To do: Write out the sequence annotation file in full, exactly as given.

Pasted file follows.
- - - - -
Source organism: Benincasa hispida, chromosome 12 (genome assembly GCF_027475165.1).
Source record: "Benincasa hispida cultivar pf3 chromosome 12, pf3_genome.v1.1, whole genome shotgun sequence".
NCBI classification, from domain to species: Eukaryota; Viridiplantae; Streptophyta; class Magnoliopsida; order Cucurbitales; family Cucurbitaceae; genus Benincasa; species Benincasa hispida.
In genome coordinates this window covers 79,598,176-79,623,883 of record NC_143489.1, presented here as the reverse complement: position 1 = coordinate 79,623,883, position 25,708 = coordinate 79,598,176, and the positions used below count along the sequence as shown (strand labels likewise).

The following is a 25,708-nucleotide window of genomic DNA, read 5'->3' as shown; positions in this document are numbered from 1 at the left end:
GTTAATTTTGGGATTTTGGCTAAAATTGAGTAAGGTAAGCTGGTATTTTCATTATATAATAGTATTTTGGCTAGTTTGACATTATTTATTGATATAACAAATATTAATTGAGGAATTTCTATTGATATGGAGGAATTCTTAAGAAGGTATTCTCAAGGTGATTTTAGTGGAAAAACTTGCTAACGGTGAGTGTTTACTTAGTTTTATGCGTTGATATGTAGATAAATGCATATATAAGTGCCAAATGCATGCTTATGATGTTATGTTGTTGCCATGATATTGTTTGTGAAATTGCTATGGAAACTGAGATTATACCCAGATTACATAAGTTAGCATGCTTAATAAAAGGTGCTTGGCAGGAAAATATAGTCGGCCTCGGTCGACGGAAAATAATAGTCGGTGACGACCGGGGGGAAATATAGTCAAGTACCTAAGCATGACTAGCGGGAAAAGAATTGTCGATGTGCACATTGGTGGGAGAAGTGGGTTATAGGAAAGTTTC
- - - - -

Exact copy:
Source organism: Benincasa hispida, chromosome 12 (genome assembly GCF_027475165.1).
Source record: "Benincasa hispida cultivar pf3 chromosome 12, pf3_genome.v1.1, whole genome shotgun sequence".
NCBI classification, from domain to species: Eukaryota; Viridiplantae; Streptophyta; class Magnoliopsida; order Cucurbitales; family Cucurbitaceae; genus Benincasa; species Benincasa hispida.
In genome coordinates this window covers 79,598,176-79,623,883 of record NC_143489.1, presented here as the reverse complement: position 1 = coordinate 79,623,883, position 25,708 = coordinate 79,598,176, and the positions used below count along the sequence as shown (strand labels likewise).

The following is a 25,708-nucleotide window of genomic DNA, read 5'->3' as shown; positions in this document are numbered from 1 at the left end:
GTTAATTTTGGGATTTTGGCTAAAATTGAGTAAGGTAAGCTGGTATTTTCATTATATAATAGTATTTTGGCTAGTTTGACATTATTTATTGATATAACAAATATTAATTGAGGAATTTCTATTGATATGGAGGAATTCTTAAGAAGGTATTCTCAAGGTGATTTTAGTGGAAAAACTTGCTAACGGTGAGTGTTTACTTAGTTTTATGCGTTGATATGTAGATAAATGCATATATAAGTGCCAAATGCATGCTTATGATGTTATGTTGTTGCCATGATATTGTTTGTGAAATTGCTATGGAAACTGAGATTATACCCAGATTACATAAGTTAGCATGCTTAATAAAAGGTGCTTGGCAGGAAAATATAGTCGGCCTCGGTCGACGGAAAATAATAGTCGGTGACGACCGGGGGGAAATATAGTCAAGTACCTAAGCATGACTAGCGGGAAAAGAATTGTCGATGTGCACATTGGTGGGAGAAGTGGGTTATAGGAAAGTTTC